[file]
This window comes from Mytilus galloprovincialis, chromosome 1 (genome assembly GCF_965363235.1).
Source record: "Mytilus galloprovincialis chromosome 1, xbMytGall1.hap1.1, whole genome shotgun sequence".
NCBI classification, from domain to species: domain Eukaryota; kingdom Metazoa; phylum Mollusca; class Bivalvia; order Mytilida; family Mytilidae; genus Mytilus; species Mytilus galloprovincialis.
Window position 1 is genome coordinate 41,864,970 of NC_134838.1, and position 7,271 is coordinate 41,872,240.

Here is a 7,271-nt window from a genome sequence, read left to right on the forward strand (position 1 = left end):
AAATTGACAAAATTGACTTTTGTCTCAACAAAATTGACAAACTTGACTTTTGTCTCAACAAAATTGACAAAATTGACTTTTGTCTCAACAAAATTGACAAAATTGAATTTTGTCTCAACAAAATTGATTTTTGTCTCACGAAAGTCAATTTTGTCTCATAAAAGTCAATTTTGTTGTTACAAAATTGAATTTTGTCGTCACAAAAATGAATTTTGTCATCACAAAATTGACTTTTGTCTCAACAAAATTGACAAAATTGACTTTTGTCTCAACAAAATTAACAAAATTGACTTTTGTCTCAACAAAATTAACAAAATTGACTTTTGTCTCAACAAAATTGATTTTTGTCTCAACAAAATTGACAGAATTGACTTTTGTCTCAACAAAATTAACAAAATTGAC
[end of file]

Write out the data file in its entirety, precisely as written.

This window comes from Mytilus galloprovincialis, chromosome 1 (genome assembly GCF_965363235.1).
Source record: "Mytilus galloprovincialis chromosome 1, xbMytGall1.hap1.1, whole genome shotgun sequence".
NCBI classification, from domain to species: domain Eukaryota; kingdom Metazoa; phylum Mollusca; class Bivalvia; order Mytilida; family Mytilidae; genus Mytilus; species Mytilus galloprovincialis.
Window position 1 is genome coordinate 41,864,970 of NC_134838.1, and position 7,271 is coordinate 41,872,240.

Here is a 7,271-nt window from a genome sequence, read left to right on the forward strand (position 1 = left end):
AAATTGACAAAATTGACTTTTGTCTCAACAAAATTGACAAACTTGACTTTTGTCTCAACAAAATTGACAAAATTGACTTTTGTCTCAACAAAATTGACAAAATTGAATTTTGTCTCAACAAAATTGATTTTTGTCTCACGAAAGTCAATTTTGTCTCATAAAAGTCAATTTTGTTGTTACAAAATTGAATTTTGTCGTCACAAAAATGAATTTTGTCATCACAAAATTGACTTTTGTCTCAACAAAATTGACAAAATTGACTTTTGTCTCAACAAAATTAACAAAATTGACTTTTGTCTCAACAAAATTAACAAAATTGACTTTTGTCTCAACAAAATTGATTTTTGTCTCAACAAAATTGACAGAATTGACTTTTGTCTCAACAAAATTAACAAAATTGAC